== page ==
Trump Speaks at New York Economic Club; Trump Tax Return L:atest. Aired 12:30-1p ET



L:atest. Aired 12:30-1p ET>

[12:30:01] KATE BOLDUAN, CNN ANCHOR: -- it seems to be new at least. From a political perspective, what did you hear here? I thought it was fascinating. He opened up his remarks in front of the economic club touting his poll numbers.

DAVID CHALIAN, CNN POLITICAL DIRECTOR: Well, that was vintage Trump, of course. When the polls are in his direction, he does like to tout them. But -- what I saw here was sort of inherent contradiction what he was trying to do, because he was speaking to a very wealthy group, the New York Economic Club.

But he was trying to focus so much of his appeal on middle class and working families. He kept coming back to that language and sort of the rejection thematically of globalism in favor of Americanism and trying to really hone in on the middle class and working class.

But then you heard sort of to some laughter in the room it sounded like to my ears when he finally did turn to the corporate tax reform, to lowering the rate, that money overseas would be taxed in terms of bringing it back here. He said, "I know this is what this room really wanted to hear," and made sure to note that taxes would not be going up at all.

So, he was sort of speaking to a room that was made up of one economic variety, different than what I think his overall message was, trying to sort of hit working class and middle themes.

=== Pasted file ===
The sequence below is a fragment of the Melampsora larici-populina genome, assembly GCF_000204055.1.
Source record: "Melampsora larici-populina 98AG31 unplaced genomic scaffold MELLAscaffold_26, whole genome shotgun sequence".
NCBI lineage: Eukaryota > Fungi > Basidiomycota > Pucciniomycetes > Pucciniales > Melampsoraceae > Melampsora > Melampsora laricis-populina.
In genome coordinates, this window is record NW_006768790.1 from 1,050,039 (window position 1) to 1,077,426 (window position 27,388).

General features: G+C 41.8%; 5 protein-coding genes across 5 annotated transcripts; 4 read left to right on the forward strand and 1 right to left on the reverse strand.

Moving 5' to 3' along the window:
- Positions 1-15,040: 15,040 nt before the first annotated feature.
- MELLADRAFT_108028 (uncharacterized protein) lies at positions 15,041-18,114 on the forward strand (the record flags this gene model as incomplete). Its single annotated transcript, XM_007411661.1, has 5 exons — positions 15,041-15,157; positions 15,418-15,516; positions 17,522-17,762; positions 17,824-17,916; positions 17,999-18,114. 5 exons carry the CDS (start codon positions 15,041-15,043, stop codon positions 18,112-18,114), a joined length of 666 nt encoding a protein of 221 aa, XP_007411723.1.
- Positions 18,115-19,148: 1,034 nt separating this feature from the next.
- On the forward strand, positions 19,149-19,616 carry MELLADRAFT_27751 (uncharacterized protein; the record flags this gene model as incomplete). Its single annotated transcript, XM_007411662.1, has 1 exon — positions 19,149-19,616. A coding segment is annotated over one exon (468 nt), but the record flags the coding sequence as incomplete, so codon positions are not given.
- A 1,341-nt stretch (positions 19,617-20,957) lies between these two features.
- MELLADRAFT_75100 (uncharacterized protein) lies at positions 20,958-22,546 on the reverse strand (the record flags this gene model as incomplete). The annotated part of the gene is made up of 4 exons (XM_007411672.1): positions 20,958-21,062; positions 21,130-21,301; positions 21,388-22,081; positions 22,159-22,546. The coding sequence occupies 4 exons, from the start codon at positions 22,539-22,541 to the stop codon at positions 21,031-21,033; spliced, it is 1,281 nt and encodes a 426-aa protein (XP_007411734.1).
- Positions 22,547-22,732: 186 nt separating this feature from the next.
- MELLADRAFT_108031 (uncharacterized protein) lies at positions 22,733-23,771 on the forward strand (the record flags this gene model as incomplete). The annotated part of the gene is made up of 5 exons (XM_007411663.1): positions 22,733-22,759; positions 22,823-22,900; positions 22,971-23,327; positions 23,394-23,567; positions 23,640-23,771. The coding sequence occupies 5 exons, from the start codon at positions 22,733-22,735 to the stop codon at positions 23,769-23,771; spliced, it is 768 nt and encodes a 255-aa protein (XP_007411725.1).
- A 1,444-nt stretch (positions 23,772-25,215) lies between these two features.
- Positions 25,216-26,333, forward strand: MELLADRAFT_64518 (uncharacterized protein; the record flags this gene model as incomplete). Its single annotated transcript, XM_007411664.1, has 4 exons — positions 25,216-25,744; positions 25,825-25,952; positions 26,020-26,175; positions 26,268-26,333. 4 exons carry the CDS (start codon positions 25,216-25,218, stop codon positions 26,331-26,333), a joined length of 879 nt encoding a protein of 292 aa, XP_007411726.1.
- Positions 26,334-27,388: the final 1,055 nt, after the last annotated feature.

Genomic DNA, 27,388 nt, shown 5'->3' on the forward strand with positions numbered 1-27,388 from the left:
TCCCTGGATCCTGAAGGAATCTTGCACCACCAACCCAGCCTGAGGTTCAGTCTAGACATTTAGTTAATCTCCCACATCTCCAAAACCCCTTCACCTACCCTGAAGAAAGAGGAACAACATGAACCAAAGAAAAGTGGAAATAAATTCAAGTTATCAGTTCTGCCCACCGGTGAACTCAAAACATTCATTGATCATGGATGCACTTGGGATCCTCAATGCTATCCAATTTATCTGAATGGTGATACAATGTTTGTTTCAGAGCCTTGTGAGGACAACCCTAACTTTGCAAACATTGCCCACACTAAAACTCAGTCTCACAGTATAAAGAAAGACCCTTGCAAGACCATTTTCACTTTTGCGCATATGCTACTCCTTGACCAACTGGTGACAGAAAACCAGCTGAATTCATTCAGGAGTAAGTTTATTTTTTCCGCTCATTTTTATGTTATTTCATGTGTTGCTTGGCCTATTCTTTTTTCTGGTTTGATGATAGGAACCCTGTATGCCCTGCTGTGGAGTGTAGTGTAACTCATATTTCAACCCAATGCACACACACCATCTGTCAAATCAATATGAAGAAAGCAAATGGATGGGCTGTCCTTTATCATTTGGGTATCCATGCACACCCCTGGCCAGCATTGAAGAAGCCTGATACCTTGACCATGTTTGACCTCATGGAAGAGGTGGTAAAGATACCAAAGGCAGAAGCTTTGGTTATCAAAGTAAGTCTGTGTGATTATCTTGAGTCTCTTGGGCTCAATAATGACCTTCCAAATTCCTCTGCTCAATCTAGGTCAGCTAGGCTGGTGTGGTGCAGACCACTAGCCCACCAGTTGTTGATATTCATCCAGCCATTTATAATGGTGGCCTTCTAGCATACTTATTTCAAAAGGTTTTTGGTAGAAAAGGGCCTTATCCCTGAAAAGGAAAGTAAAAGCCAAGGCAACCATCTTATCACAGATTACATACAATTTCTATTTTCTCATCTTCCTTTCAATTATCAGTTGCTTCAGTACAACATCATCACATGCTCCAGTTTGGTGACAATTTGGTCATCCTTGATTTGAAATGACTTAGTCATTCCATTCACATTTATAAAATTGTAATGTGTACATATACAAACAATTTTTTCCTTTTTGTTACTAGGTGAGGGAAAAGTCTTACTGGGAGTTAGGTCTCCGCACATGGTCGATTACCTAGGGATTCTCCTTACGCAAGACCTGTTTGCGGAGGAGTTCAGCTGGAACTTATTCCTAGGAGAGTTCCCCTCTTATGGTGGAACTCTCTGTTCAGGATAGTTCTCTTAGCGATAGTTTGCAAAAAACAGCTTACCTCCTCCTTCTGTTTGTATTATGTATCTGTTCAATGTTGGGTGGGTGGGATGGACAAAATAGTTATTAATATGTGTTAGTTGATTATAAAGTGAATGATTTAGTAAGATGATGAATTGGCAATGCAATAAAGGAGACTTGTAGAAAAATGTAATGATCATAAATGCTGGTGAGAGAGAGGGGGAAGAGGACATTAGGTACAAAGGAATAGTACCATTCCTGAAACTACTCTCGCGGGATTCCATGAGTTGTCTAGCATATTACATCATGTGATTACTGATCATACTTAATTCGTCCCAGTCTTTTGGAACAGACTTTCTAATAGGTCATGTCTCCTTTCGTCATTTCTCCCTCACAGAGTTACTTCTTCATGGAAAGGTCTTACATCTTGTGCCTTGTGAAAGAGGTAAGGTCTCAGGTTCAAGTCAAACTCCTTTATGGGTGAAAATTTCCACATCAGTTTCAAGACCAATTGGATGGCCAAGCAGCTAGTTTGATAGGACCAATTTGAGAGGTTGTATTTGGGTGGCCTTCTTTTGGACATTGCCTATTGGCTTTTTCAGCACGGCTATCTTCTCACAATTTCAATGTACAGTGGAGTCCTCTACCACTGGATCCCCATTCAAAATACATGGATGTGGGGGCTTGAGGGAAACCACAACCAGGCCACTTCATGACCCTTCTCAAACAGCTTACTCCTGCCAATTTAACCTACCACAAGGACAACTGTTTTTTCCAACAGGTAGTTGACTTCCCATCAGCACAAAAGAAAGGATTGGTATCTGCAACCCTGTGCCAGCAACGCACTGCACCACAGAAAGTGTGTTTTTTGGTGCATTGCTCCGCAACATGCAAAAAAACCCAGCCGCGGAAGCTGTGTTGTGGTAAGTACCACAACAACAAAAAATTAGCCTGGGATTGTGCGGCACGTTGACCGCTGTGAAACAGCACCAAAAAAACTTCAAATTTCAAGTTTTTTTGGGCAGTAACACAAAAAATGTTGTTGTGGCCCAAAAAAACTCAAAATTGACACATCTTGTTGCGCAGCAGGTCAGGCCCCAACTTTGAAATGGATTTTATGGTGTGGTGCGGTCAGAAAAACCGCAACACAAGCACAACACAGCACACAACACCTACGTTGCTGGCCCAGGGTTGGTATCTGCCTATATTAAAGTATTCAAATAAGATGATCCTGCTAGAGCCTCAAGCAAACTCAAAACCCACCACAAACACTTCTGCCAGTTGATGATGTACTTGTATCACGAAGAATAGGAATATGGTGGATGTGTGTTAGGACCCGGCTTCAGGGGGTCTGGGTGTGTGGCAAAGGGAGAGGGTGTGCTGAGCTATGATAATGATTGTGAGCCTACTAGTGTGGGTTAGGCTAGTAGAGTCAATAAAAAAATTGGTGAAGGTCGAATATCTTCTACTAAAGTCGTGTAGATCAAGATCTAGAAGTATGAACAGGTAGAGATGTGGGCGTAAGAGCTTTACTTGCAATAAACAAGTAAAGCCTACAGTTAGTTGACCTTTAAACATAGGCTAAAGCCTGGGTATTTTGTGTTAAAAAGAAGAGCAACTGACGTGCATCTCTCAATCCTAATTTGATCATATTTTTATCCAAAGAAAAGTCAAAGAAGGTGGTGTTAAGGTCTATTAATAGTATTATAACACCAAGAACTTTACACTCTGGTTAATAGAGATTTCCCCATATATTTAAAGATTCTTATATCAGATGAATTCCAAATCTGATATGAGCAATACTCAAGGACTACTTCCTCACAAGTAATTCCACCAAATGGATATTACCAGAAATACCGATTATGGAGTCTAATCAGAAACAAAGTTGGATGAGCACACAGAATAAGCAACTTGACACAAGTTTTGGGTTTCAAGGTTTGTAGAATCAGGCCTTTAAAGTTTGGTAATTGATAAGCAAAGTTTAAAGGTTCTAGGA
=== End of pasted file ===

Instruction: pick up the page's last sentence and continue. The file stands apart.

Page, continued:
JOHN BERMAN, CNN ANCHOR: Austan Goolsbee, you know, former Chairman of the Council of Economic Adviser under President Obama. There's some stuff in the speech which to needs to be fact checked both factually and mathematically as it turns out.

First, Donald Trump was talking about a foreign plant, that Ford is opening a plant in Mexico, and yesterday -- and today he seemed to indicate that jobs -- those jobs would be leaving the United States for Mexico.

Ford put out a statement and said, "You know, yes we are opening a plant in Mexico, but the plant in Wayne, Michigan that was making these cars, so just going to start making other cars." Ford says, "Not a single job will be lost there."

And secondly, on the tax cuts themselves which is something that oftentimes political candidates propose. I mean sometimes Republicans, mostly Republicans, often Democrats do too. But he claims that people who make $5 million or more, they're going to pay the same in taxes.

It's unclear to me how that exists if he's cutting the rate, from 39 percent, the top rate from 39 percent to 33 percent. It seems like rich people are going to get a big tax cut.

AUSTAN GOOLSBEE, HILLARY CLINTON SUPPORTER AND ECONOMIC ADVISER: Of course they are. He's not including the massive tax cuts for businesses. He's not including that he wants to repeal the estate tax that would benefit his own family by some $3 billion or $4 billion. So, you're being generous to say that it needs to be fact checked.